In Genius, Isolated, as in many such books, Mullaney and Canwell make an attempt to draw parallels between Toth’s work and his ethnic background, his family and upbringing, and solitary childhood. I’m frequently dubious about such connections, and that’s the case here. Maybe there is a direct connection to be made between his only-child boyhood and his adult personality, but what the hell do I know — that’s a therapist’s job.

That said, the editors have a deep understanding of the craft of comics, and they intelligently convey their grasp of this frequently misunderstood, diminished and bastardized medium. As in a previous work of theirs, Scorchy Smith and the Art of Noel Sickles — Sickles, not so coincidentally, was the single greatest influence on the artwork of Alex Toth — they’ve done their homework, unearthing the best examples of Toth’s handiwork from this period, as well as finding a few gems that haven’t been seen in years.

All this, of course, begs the question of what this astonishing graphic artist — for that’s exactly what Toth was, a graphic designer, deeply influenced by the industrial arts, working in the comics’ medium — must have thought when putting this supreme and subtle mastery of shape, form, and craft into the service of such more often than not abysmal narrative dreck.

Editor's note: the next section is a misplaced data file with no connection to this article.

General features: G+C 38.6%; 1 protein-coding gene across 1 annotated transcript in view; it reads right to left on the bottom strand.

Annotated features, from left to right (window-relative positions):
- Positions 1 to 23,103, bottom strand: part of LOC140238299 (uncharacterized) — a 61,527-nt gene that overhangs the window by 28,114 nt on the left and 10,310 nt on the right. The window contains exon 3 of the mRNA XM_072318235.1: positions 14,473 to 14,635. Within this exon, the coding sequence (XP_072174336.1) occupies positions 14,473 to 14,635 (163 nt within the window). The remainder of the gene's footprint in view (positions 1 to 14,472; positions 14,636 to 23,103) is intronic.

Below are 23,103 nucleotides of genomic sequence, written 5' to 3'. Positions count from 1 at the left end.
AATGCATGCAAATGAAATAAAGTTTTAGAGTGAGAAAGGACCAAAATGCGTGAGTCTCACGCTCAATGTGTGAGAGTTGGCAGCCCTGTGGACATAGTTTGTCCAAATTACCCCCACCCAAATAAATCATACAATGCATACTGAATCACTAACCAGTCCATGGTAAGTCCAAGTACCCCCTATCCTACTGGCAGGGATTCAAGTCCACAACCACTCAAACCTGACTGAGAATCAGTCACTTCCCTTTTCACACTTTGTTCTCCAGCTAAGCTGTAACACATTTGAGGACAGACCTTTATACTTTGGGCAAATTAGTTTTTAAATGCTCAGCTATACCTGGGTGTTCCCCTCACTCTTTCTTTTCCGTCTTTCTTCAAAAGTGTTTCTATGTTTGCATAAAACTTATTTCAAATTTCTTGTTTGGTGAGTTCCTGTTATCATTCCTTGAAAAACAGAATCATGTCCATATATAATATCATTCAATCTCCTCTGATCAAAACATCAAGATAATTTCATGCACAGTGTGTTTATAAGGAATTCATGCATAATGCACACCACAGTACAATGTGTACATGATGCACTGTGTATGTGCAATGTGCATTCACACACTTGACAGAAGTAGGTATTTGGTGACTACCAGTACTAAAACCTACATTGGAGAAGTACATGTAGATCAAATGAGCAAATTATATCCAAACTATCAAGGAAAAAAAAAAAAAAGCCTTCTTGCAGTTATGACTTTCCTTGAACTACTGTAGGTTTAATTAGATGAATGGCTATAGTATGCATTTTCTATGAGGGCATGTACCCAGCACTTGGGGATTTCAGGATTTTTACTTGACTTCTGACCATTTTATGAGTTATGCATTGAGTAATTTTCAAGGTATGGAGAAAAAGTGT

To convey the irony and contradiction of the place that Alex Toth commands in popular culture in general and comics in particular, we might step away from the Orson Welles-Citizen Kane metaphor, and go instead to Phil Spector and the three-minute miracles of early rock ‘n’ roll that are his artistic and creative legacy. No one — at least no one I know — would ever mistake the lyrics of Spector’s best known material for anything but teenaged pap and drivel, while his orchestration, presentation, and arrangement of this junky doggerel never fails to elevate it to the level of unequivocal genius. I still get a goose pimpling shudder of delight at the first notes of the Ronettes’ “Be My Baby” and The Crystals’s “Da Doo Ron Ron,” and it’s that same reflexive joy I experience at the sight of Alex Toth’s execution of the primitive, barely pulpy scripts that make up so huge a percentage of the work every cartoonist is asked to delineate.

Those of us who make our living in comics spend much of our professional lives working on scripts that, to be kind, aren’t very well made. And we do the best we can with this material. What separates the rest of us from Alex Toth is that, like Spector, Toth was able to take lousy texts and bring them to visual life with a level of craft, detachment, stunning graphic excellence and yes, genius that raised his pages to the comics’s equivalent of those 45 A sides.